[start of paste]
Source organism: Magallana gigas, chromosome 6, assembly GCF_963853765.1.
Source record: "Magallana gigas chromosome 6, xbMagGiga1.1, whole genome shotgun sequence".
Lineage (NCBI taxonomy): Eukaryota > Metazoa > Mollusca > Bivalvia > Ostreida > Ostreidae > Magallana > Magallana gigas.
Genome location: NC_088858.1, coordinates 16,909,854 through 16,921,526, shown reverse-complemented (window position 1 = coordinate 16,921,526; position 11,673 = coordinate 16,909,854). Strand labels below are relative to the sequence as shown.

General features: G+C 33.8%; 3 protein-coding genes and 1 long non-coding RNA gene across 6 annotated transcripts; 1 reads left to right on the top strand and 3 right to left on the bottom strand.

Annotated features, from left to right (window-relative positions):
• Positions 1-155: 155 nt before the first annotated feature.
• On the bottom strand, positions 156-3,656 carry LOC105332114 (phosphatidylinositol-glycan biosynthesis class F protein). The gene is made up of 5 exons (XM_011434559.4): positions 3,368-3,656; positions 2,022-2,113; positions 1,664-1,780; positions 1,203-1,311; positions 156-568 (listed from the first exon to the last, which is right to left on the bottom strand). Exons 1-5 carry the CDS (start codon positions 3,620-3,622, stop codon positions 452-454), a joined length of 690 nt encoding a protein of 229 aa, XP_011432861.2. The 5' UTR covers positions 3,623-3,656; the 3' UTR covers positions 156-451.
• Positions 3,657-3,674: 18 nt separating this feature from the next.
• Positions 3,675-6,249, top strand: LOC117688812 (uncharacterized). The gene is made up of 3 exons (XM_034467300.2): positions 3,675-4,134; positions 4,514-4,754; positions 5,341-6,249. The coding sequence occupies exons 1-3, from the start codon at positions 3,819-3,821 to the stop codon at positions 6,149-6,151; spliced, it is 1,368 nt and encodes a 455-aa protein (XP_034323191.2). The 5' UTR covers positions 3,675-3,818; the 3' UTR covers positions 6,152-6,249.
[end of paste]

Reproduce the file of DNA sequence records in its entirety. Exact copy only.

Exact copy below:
Source organism: Magallana gigas, chromosome 6, assembly GCF_963853765.1.
Source record: "Magallana gigas chromosome 6, xbMagGiga1.1, whole genome shotgun sequence".
Lineage (NCBI taxonomy): Eukaryota > Metazoa > Mollusca > Bivalvia > Ostreida > Ostreidae > Magallana > Magallana gigas.
Genome location: NC_088858.1, coordinates 16,909,854 through 16,921,526, shown reverse-complemented (window position 1 = coordinate 16,921,526; position 11,673 = coordinate 16,909,854). Strand labels below are relative to the sequence as shown.

General features: G+C 33.8%; 3 protein-coding genes and 1 long non-coding RNA gene across 6 annotated transcripts; 1 reads left to right on the top strand and 3 right to left on the bottom strand.

Annotated features, from left to right (window-relative positions):
• Positions 1-155: 155 nt before the first annotated feature.
• On the bottom strand, positions 156-3,656 carry LOC105332114 (phosphatidylinositol-glycan biosynthesis class F protein). The gene is made up of 5 exons (XM_011434559.4): positions 3,368-3,656; positions 2,022-2,113; positions 1,664-1,780; positions 1,203-1,311; positions 156-568 (listed from the first exon to the last, which is right to left on the bottom strand). Exons 1-5 carry the CDS (start codon positions 3,620-3,622, stop codon positions 452-454), a joined length of 690 nt encoding a protein of 229 aa, XP_011432861.2. The 5' UTR covers positions 3,623-3,656; the 3' UTR covers positions 156-451.
• Positions 3,657-3,674: 18 nt separating this feature from the next.
• Positions 3,675-6,249, top strand: LOC117688812 (uncharacterized). The gene is made up of 3 exons (XM_034467300.2): positions 3,675-4,134; positions 4,514-4,754; positions 5,341-6,249. The coding sequence occupies exons 1-3, from the start codon at positions 3,819-3,821 to the stop codon at positions 6,149-6,151; spliced, it is 1,368 nt and encodes a 455-aa protein (XP_034323191.2). The 5' UTR covers positions 3,675-3,818; the 3' UTR covers positions 6,152-6,249.